Black ui student and alumni pave their own way in business


From Humanize My Hoodie to Josina’s Handmade, UI alumni and students share their journeys as black people in business and lead the way to success.

Gabby Drees

Humanize My Hoodie co-founder Andre Wright poses for a portrait in an alley near South Clinton Street in Iowa City on Thursday, Feb. 10, 2022.

Black students make up just 3.01% of those enrolling at the University of Iowa in fall 2021, meaning those pursuing business ventures often have to create their own path to success.

Andre Wright

Andre Wright, a 2005 UI graduate with a BFA with a focus on graphic design, carved out an avenue for himself that led to the co-founding of his fashion activism brand, Humanize My Hoodie. .

Wright said it was uncomfortable to be one of the only black students in his classes, but he maintained an activism lens throughout his work, allowing him to retain a sense of identity.

“I was able to create my own environment and I knew I was unique,” Wright said. “And then I was able to capitalize on those things by creating various business chains.”

Wright said he had few black “heroes” in graphic design to user interface, so he blazed his own trail running several apparel-centric businesses in college, though he didn’t have had no formal training in fashion.

The activist mindset and diligence Wright maintained throughout his schoolwork and entrepreneurial ventures contributed to the success of Humanize My Hoodie, a brand that grew from a mission to a movement.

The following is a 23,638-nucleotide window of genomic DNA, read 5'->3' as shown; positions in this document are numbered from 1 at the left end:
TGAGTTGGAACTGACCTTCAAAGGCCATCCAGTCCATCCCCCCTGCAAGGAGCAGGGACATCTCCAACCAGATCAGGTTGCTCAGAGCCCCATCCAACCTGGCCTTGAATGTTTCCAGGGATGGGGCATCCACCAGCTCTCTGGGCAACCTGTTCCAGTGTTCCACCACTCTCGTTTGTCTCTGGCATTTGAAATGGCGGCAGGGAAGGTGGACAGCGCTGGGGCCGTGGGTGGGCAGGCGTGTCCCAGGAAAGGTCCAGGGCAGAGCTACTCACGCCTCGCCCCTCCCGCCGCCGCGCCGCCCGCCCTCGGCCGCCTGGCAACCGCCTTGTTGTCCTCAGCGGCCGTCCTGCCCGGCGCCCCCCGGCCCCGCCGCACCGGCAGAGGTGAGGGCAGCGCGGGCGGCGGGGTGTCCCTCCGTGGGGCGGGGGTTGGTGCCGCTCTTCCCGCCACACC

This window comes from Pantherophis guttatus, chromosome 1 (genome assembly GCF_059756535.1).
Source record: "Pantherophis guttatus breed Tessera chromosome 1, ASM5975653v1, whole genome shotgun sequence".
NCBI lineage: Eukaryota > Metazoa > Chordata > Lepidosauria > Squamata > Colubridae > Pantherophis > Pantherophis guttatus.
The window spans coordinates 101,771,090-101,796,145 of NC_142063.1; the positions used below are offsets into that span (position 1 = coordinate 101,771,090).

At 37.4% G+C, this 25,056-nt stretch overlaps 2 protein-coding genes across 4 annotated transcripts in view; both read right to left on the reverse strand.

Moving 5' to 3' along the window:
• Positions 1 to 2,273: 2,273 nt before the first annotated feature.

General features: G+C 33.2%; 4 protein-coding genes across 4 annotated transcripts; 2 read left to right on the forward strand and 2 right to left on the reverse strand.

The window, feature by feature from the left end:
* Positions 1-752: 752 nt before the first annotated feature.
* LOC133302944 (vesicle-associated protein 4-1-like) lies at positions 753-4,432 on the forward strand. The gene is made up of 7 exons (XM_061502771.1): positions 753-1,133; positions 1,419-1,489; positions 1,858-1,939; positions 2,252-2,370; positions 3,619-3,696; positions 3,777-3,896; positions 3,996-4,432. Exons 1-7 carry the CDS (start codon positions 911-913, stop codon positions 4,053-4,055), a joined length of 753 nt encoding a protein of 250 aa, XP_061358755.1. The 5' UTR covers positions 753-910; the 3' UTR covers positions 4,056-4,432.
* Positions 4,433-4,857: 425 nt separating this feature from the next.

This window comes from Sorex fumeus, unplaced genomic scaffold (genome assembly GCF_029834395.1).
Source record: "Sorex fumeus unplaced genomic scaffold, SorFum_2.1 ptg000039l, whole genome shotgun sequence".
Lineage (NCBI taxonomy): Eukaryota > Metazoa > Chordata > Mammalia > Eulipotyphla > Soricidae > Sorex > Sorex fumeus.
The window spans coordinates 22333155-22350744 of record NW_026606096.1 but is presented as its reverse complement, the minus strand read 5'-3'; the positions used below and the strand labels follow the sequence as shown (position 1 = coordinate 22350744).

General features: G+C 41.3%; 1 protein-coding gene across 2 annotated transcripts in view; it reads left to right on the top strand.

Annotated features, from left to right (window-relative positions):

Wright said the brand originated as a conversation to raise awareness about criminalization among black people by wearing hoodies and evolved into action through cultural skills workshops, graphic design classes, fashion shows amplifying ancestors, and more.

“The fashion piece is just a vehicle to be able to hold the conversation and get it across as many bodies as possible,” Wright said.

Sandrah Nasimiyu

Fourth-year global health major Sandrah Nasimiyu co-founded her company, Josina’s Handmade, while in high school. Josina’s Handmade employs approximately 45 different artists along the eastern coast of Africa, producing handcrafted homewares and jewelry.

Nasimiyu works outside of school, sometimes spending weekends finding live events to showcase the handmade products while managing international laws and paperwork for the products.

She said she wants Josina’s Handmade to continue to grow but also stay in-home so each piece continues to feel personal to the customer.

“I don’t want it to become something so mainstream, which is continually copyrighted,” Nasimiyu said. “Because each of our pieces is handmade and unique, no one is alike.”

Rita Guzman

Rita Guzmán, a graduate of UI in 2018, is an enrollment consultant at AllCampus, an organization responsible for reducing the cost of education in the United States through collaborations with their partner universities. She majored in marketing and, like Wright, was often one of the few black students in her classes.

Coming from a small town, Guzmán was more used to a lack of diversity before attending UI. However, there were times when Guzmán said she found herself faced with different and uncomfortable perspectives in class discussions.

She used her opinion in what she described as a “means of survival”, she said. She advises young black entrepreneurs to use their voices as well.

“If you’re trying to improve things like representation, especially in business schools, it’s important to keep pushing and speaking your mind,” Guzmán said. “If you have ideas, thoughts and perspectives, share them. Don’t be silent.


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